Finally, I think Mr Taurua’s objections are perfectly understanbale. Our government has done a piss-poor job of communicating with the people about TPPA, both during the negotiations and after the text was agreed. it only has itself to blame if there’s strife at Waitangi on Feb 6 and in other centres, too.

    • lprent 22.1

      It appears that you are quite ignorant of how treaties are signed and ratified in NZ. Parliament doesn’t get a vote on ratification, they just get a cursory look at it for 15 days in a select committee. Parliament never votes for ratification. They only get a vote on any supporting legislation (not much under the TPPA) when it is required to be enforced – which could be years after ratification.

      Basically you should examine reality rather than imagining that the US congress is the model of how parliamentary systems operate. Start by looking at the MFAT site on the process of signing treaties. https://www.mfat.govt.nz/en/about-us/who-we-are/treaty-making-process/ Learn about how NZ actually operates before making a fool of yourself.

      And in the case of the TPPA, it is not a requirement that all parties sign and ratify. It could be done with just two of the twelve parties. We are bound as soon as executive council (ie cabinet) decides to ratify. That could be as fast as 3 months, and is likely to be as soon as a single reasonably sized party is also ready to ratify – cetrainly within 6 months.

      Other MPs outside really have nothing to do with it, so whining to them is of little use. Just note who votes for whatever supporting legislation is put in place before the next election and make their reprehensible nature well known. Because after cabinet signs and ratifies, it is going to be very costly for us to dump it as we need to do.

      • One Anonymous Bloke 22.1.1

        Perhaps a question for the legal boffins: Te Tiriti O Waitangi is a treaty between nations. So is the TPP.

        Which has greater standing? Both a legal question and a practical one. For legal purposes I’d say the latter, maybe.

        For practical purposes, however…

        • weka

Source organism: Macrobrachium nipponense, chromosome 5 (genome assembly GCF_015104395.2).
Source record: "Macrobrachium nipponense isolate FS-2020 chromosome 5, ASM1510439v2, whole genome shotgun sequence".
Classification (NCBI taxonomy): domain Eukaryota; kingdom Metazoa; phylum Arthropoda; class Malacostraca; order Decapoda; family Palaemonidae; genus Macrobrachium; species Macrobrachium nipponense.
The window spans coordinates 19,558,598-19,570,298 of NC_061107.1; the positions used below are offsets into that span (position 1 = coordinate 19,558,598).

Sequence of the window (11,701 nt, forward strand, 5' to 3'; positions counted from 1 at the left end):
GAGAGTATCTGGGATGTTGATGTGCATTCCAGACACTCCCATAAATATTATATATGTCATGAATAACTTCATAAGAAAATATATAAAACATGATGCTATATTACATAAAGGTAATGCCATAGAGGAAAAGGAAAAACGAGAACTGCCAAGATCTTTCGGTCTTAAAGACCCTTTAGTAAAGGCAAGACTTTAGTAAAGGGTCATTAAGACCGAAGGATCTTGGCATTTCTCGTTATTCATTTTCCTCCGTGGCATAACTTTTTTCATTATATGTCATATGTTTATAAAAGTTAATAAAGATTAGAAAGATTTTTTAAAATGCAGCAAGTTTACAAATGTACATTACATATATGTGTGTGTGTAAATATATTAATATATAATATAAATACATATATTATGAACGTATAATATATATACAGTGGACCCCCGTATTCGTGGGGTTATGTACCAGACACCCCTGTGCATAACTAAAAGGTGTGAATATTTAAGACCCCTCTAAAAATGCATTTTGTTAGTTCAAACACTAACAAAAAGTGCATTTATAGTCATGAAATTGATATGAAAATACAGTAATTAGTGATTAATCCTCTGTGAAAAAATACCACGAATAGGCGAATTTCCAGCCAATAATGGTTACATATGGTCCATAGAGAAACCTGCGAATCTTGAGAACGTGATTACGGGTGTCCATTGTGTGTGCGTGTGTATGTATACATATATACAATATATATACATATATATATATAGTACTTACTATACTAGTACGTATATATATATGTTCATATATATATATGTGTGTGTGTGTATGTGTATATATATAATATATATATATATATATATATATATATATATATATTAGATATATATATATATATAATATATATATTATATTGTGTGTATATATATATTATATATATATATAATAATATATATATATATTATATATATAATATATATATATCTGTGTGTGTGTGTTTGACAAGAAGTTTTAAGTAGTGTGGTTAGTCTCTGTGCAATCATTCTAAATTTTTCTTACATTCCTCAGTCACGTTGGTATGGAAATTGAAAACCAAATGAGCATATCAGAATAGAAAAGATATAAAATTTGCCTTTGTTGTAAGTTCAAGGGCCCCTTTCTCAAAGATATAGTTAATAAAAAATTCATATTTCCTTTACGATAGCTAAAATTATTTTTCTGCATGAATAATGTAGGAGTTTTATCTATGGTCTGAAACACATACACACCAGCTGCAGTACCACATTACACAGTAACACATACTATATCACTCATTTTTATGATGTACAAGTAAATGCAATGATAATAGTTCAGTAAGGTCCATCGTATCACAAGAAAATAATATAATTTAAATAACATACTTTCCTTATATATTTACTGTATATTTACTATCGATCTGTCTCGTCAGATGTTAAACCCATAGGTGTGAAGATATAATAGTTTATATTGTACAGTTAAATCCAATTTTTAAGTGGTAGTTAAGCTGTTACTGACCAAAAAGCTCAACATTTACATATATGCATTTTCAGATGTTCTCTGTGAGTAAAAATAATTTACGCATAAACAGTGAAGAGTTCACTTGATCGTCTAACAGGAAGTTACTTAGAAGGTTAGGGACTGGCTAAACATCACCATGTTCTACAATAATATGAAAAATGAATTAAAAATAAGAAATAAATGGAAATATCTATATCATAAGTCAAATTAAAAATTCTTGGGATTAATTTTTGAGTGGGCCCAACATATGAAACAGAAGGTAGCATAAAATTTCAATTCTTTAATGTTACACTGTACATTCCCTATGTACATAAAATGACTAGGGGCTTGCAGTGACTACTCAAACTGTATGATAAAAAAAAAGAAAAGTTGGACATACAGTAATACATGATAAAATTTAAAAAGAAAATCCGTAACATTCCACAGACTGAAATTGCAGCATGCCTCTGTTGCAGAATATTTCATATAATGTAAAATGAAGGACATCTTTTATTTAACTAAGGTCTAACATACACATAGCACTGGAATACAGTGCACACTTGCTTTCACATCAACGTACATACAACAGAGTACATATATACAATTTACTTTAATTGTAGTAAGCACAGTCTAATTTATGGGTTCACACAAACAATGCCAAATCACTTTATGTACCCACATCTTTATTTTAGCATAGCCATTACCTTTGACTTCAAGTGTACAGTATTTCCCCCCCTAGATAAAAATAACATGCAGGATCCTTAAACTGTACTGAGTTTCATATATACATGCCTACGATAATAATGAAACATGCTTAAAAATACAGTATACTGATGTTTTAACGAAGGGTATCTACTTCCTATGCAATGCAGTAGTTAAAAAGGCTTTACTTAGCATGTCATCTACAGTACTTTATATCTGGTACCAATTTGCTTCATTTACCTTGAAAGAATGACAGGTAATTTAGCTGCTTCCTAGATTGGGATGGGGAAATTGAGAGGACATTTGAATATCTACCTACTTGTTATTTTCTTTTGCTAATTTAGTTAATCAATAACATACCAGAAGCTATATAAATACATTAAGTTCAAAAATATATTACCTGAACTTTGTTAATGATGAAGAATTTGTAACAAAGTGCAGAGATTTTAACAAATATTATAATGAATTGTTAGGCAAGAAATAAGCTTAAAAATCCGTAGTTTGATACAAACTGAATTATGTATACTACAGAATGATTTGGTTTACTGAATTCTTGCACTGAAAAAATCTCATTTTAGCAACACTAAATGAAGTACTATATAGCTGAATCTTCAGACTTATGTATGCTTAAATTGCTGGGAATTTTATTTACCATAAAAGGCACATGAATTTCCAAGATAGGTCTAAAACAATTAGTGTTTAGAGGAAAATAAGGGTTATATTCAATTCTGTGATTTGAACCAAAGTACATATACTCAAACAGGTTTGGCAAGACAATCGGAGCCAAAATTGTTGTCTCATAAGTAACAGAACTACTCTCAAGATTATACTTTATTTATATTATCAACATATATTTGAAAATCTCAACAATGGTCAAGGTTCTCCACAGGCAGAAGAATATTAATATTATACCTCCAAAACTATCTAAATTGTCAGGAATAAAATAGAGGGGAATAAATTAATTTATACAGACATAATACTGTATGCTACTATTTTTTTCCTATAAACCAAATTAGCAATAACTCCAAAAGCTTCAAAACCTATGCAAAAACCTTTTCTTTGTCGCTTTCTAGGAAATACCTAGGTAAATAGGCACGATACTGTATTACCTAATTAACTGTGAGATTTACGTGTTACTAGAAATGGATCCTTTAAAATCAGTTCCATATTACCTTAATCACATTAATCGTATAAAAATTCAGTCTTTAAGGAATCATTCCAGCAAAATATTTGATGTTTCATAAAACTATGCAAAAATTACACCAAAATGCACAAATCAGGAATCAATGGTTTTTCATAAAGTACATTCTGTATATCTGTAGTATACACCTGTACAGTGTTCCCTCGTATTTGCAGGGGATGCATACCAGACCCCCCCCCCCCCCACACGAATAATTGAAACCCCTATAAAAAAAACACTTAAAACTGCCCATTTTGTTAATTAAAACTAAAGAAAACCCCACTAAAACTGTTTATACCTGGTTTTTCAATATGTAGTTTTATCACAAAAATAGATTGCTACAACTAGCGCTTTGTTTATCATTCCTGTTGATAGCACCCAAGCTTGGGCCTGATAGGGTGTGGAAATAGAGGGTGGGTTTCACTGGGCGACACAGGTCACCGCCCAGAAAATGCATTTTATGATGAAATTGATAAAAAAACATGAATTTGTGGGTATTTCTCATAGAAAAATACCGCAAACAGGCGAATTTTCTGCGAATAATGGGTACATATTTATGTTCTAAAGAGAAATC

Why the latter? How could Te Tiriti be assigend less status without the agreement of Māori? Wouldn’t that make the Crown’s involvement in Te Tiriti a farce? Or their involvement in the TPP for that matter. If you can just have a subsequent treaty/agreement that undermines previous ones without recourse to the signatories, aren’t we just talking about who has the bigger stick?

          • One Anonymous Bloke

            As Wikipedia puts it:

            Since the late 1980s the Treaty has become much more legally important. However, because of uncertainties about its meaning and translation, it still does not have a firm place in New Zealand law or jurisprudence. Another issue is whether the Crown in Right of New Zealand is bound…

            Take Tino Rangatiratanga, for instance. Kawanatanga it ain’t.

            Has it (te Tiriti) been formally ratified? Its force is more practical and political than legal.

        • Matthew Hooton

          The TPP itself makes clear that the Treaty of Waitangi trumps it.

          • sabine

            Really, how can you say confidently that the Treaty of Watingani will trump the TPP. Where in the 6000 pages does it say so, and can you link to that?

            • Matthew Hooton

              Article 29.6: Treaty of Waitangi
              1. Provided that such measures are not used as a means of arbitrary or unjustified discrimination against persons of the other Parties or as a disguised restriction on trade in goods, trade in services and investment, nothing in this Agreement shall preclude the adoption by New Zealand of measures it deems necessary to accord more favourable treatment to Maori in respect of matters covered by this Agreement, including in fulfilment of its obligations under the Treaty of Waitangi.